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rigade, under Colonel A. Fearing, and composed of the One Hundred and Thirty-third New-York, Colonel Currie<*> and the One Hundred and Seventy-third New-York, Major Galway, the rest of this brigade bet part of the struggle, it is only fair to say that Colonel Kimball, of the Fifty-third, and Colonel Currie<*> of the One Hundred and Thirty-third New-York, advanced most gallantly with their men to rtained that the enemy had no artillery bearing on this point. At the head of the column was Colonel Currie, with the One Hundred and Thirty-third New-York regiment, as fine a body of soldiers as are and the column, which should have been but two hundred yards behind, was not visible, except Col. Currie, with a part of his regiment in good order. Then Lieut. Jewett, of the Fourth Wisconsin, onegiments, there was nobody to go in, and this brave band of heroes were murdered; so that when Col. Currie came up in a few minutes, the work was bristling again with bayonets and belching lead like h
ports of ships destined for the use of belligerents; and your memorialists would further suggest to your Lordship the importance of endeavoring to secure the assent of the Government of the United States of America, and of other foreign countries, to the adoption of similar regulations in those countries also. All which your memorialists respectfully submit. Signed, Thomas Chilton, Jones, Palmer & Co., Farnworth & Jardine, Thos. & Jas. Harrison, L. H. Macintyre, Potter brothers, Chas. Geo. Cowre & Co., M. J. Sealby, R. Gervin & Co., J. Aikin, Finlay, Campbell & Co., Cropper, Ferguson & Co., J. Campbell, S. R. Graves, Rankin, Gilmore & Co., Rathbone Bros. & Co., James Brown & Co., Liverpool, June 9, 1863. James Poole & Co., W. T. Jacob, Henry Moore & Co., Imrie & Tomlinson, Sampson & Holt, James Barnes, Richard Nicholson & son, W. B. Boadle, J. Prowse & Co., Currie, Newton & Co., Nelson, Alexander & Co., Kendall brothers, C. T. Bowrin & Co., G. H. Fletcher & Co., Alfred Holt.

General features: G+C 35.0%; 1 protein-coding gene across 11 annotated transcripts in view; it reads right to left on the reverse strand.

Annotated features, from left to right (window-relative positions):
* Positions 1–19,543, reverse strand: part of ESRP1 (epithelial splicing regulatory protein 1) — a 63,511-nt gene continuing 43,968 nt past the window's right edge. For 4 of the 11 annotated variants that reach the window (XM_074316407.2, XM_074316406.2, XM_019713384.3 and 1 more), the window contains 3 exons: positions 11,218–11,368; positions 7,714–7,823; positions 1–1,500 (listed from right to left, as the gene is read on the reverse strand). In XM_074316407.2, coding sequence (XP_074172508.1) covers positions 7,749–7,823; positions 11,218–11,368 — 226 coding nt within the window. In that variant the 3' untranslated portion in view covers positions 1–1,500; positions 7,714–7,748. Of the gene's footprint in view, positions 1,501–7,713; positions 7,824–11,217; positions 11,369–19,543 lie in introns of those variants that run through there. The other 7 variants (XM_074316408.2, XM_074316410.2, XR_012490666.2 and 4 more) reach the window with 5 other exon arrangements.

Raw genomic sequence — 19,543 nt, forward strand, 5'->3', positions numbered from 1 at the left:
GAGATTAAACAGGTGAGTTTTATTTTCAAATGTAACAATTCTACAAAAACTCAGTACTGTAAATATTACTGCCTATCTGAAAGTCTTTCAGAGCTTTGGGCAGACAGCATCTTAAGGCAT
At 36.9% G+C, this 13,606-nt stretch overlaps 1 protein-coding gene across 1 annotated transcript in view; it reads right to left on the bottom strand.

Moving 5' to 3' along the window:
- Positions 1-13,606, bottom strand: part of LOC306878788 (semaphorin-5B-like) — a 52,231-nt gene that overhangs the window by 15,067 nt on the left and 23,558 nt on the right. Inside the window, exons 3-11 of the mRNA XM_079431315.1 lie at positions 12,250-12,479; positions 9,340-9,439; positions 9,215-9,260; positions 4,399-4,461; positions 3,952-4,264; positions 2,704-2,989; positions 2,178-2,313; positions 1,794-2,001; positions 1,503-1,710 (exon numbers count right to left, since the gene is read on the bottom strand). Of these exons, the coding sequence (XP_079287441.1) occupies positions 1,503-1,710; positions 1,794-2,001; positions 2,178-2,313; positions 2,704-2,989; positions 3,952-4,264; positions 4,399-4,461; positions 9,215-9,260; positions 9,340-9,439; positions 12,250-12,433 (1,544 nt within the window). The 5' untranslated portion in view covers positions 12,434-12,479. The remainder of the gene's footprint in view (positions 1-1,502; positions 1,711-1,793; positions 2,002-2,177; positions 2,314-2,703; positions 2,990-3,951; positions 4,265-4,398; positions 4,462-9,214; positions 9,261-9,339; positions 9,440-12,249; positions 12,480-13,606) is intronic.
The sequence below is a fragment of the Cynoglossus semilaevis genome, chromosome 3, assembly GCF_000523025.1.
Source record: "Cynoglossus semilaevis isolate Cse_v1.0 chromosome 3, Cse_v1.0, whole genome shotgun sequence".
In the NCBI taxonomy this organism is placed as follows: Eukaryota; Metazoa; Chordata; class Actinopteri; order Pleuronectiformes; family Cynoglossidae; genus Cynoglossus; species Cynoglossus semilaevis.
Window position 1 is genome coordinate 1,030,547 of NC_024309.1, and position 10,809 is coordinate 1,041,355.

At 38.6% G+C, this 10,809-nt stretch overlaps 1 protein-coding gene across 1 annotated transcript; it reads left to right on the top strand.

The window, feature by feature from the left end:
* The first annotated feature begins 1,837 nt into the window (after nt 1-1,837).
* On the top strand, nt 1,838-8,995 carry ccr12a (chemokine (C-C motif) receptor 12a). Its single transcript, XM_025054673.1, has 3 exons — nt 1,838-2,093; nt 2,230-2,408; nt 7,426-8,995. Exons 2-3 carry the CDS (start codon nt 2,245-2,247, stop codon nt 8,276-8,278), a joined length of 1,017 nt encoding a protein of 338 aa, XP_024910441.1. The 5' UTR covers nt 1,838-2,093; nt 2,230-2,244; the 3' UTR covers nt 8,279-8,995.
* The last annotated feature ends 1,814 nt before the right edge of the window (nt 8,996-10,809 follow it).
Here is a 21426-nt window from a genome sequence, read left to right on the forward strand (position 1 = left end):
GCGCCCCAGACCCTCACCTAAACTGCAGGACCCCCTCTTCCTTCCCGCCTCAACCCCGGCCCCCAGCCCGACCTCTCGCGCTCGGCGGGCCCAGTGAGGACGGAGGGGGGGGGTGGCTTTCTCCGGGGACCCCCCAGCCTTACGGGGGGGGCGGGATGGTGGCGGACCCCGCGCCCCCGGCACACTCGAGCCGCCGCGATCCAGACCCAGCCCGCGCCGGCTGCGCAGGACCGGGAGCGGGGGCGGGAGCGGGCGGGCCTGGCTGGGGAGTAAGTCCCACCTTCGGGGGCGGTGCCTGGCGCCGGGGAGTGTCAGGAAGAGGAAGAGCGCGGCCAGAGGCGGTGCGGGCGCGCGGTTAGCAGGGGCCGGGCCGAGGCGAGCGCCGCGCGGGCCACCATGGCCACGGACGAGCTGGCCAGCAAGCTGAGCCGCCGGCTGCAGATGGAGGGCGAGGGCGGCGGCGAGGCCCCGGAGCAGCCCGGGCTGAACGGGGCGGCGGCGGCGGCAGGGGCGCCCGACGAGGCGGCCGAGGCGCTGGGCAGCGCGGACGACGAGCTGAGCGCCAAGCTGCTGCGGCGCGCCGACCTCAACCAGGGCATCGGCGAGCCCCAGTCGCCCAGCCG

Admiral David D. Porter, The Naval History of the Civil War., Chapter 42: Red River expedition.--continued. (search)
tant. Colonel Dwight, acting-assistant inspector-general. Lieutenant-Colonel W. B. Kinsey, 161st New York volunteers. Lieutenant-Colonel Hubbard, 30th Maine volunteers. Major Sawtelle, provost marshal, and Lieutenant Williamson,.ordnance officer. The following were a portion of the regiments employed: 29th Maine, commanded by Lieutenant-Colonel Emerson; 116th New York, commanded by Colonel George M. Love; 161st New York, commanded by Captain Prentiss; 133d New York, commanded by Colonel Currie. The engineer regiment and officers of the 13th army corps were also employed. I feel that I have done but feeble justice to the work or the persons engaged in it. Being severely indisposed, I feel myself unable to go into further details. I trust some future historian will treat this matter as it deserves to be treated, because it is a subject in which the whole country should feel an interest, and the noble men who succeeded so admirably in this arduous task should not lose one
Rebellion Record: a Diary of American Events: Documents and Narratives, Volume 8. (ed. Frank Moore), Passage of the falls by the fleet. (search)